The Whole Plant Extraction Blog

Botanical Extraction Methods and Post-Processing Techniques

Fritz Chess

INTRODUCTION

Until cannabis was outlawed in 1937, anyone could walk into their local apothecary and buy various types of cannabis tinctures. Very little is known about these antique preparations except for the interesting fact that many of them were manufactured by pharmaceutical companies like Eli Lilly, Merck, and Squibb. The empty bottles that remain are now considered valuable collectors items.

There is no information available regarding the cannabinoid or terpene content of these heirloom strains, nor is there any records of how these preparations were made other than they were ethanol based and were presumably extracted with the same ethanol. Cannabinoid molecules were not even identified until the 1960's by an Israeli scientist named Raphael Mechoulam so modern analytical data was an impossibility. 

Most likely, the earliest cannabis concentrates were made by simply stirring cannabis in a warm solution of ethanol, then straining out the extracted plant material and bottling the liquid. Resins could be made by cooking the solution until all the ethanol had evaporated off. Old timers may remember the greenish black Jamaican hash oil from the 1970's and 80's which was made by this method.

In the early 1970's, author and inventor, D.J. Gold published "Cannabis Alchemy". This book was the forerunner to modern cannabis extraction and is still relevant today. He also manufactured and sold the first cannabis extractors which were sold in High Times and called the "Iso2". The Iso2 was short lived due to the fact the DEA forced him to pull the product because he was blatantly advertising it as a way to make an illegal product.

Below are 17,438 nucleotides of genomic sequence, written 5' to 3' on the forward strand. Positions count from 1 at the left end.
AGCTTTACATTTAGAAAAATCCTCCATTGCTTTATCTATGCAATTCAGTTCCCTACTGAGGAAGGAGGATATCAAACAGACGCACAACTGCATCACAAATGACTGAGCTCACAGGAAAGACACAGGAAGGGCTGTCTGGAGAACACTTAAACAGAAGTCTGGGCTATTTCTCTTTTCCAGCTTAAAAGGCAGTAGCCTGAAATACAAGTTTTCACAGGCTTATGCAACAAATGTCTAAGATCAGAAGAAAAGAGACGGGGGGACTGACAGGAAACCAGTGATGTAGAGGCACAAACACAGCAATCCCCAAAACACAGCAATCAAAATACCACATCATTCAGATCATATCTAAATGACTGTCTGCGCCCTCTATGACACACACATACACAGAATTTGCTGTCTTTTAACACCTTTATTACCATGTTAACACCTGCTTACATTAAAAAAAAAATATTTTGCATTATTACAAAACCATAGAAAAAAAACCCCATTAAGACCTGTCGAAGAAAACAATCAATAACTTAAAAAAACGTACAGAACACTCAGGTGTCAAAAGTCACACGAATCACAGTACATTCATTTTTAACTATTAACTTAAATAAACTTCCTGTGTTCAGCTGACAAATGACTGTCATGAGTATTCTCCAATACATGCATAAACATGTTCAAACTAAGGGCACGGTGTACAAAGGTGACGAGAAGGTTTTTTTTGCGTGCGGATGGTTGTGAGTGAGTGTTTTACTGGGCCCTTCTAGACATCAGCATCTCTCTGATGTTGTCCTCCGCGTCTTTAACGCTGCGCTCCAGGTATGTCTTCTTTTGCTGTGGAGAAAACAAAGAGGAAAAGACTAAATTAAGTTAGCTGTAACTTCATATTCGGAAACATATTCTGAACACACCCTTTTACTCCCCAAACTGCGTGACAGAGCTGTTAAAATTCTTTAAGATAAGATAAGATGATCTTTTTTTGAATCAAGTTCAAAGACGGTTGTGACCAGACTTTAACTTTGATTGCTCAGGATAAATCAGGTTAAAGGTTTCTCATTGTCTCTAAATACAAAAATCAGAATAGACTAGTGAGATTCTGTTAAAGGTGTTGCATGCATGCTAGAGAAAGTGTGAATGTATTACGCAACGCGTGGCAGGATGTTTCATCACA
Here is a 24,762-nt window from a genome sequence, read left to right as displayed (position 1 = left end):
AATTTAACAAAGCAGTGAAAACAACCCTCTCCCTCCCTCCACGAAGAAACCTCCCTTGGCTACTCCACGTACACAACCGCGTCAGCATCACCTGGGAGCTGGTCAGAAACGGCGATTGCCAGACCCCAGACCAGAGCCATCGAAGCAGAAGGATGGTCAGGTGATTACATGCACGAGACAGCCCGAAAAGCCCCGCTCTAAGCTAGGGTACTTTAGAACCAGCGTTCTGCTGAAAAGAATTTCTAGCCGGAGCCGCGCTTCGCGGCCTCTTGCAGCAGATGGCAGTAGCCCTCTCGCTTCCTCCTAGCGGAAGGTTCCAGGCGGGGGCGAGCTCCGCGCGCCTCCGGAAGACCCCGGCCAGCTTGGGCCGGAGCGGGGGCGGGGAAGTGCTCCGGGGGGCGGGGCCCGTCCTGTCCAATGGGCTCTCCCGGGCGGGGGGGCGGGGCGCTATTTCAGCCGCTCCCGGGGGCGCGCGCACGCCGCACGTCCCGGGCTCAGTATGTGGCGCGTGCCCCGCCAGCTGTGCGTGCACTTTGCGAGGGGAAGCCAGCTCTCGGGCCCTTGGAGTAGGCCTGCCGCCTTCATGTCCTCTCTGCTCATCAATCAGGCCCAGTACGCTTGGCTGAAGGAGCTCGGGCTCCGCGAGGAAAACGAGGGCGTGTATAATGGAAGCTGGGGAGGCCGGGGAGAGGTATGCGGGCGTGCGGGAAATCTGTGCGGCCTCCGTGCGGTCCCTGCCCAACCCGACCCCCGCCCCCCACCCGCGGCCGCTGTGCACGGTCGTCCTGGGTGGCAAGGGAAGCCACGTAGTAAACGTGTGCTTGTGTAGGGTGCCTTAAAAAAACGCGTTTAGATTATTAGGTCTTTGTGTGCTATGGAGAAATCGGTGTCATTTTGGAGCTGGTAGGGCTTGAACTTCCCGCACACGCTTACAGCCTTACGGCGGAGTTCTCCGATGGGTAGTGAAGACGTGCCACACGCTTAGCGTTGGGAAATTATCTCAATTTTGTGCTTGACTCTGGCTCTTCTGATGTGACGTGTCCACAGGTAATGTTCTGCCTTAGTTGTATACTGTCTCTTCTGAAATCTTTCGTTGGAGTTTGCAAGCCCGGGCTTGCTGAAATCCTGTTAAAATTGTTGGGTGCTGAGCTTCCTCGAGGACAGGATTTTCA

Fast forward to 1995. Eden Labs came out with the "Coldfinger" extractors which were designed to be an improvement on the soxhlet extractor, a tool used by organic chemists since the 1920's. The following year Eden Labs introduced its first supercritical co2 extractor to the market and around this time, "Psilocybe Fanaticus", an Olympia, WA-based company, introduced butane extraction. The modern cannabis extraction industry was born.

The first refinement technique used on heavy oleoresin extractions was carbon filtration. Ethanol extractions, and early methods of butane extraction, yielded oils that were greenish black due to the chlorophyll that extracted along with the oil. Eden Labs discovered that if the oil was dissolved in ethanol and run through an activated carbon filter, the chlorophyll could be removed which yielded a golden yellow oil that was more potent and tasted better.

Soon after, hash oil makers figured out that if the carbon filtered ethanol solutions were put in a freezer overnight, waxes would settle to the bottom of the vessel which could then be filtered out.  This method known as "winterization" gave cannabis the oil the proper viscosity, along with certain additives like cannabis derived terpenes, to work in vape pens- a very large segment of the modern botanical medicine industry.

THE MODERN EXTRACTION INDUSTRY

This brings us to the present day.  There are now many levels and methods of plant extract refinement which will be briefly explained here. The categories are: steam distilling, cold ethanol extraction, supercritical CO2 fractionation, molecular distillation, and preparative chromatography.

STEAM DISTILLING

Steam distilling is an ancient technique of extracting light terpenes or essential oils from plants.  The technique involves passing steam through plant material and then liquefying the steam on a condenser.  The essential oils are then floating on the surface of the recondensed water.  These light oils constitute the fragrance and taste portion of the plant and are responsible for the "entourage effect" that in combination with the cannabinoids, distinguishes one strain from another. Recent developments in the science of terpenes and the positive effects on health and wellbeing underscores the importance of essential oils.  The aromatherapy industry is obviously benefitting from these studies.

COLD ETHANOL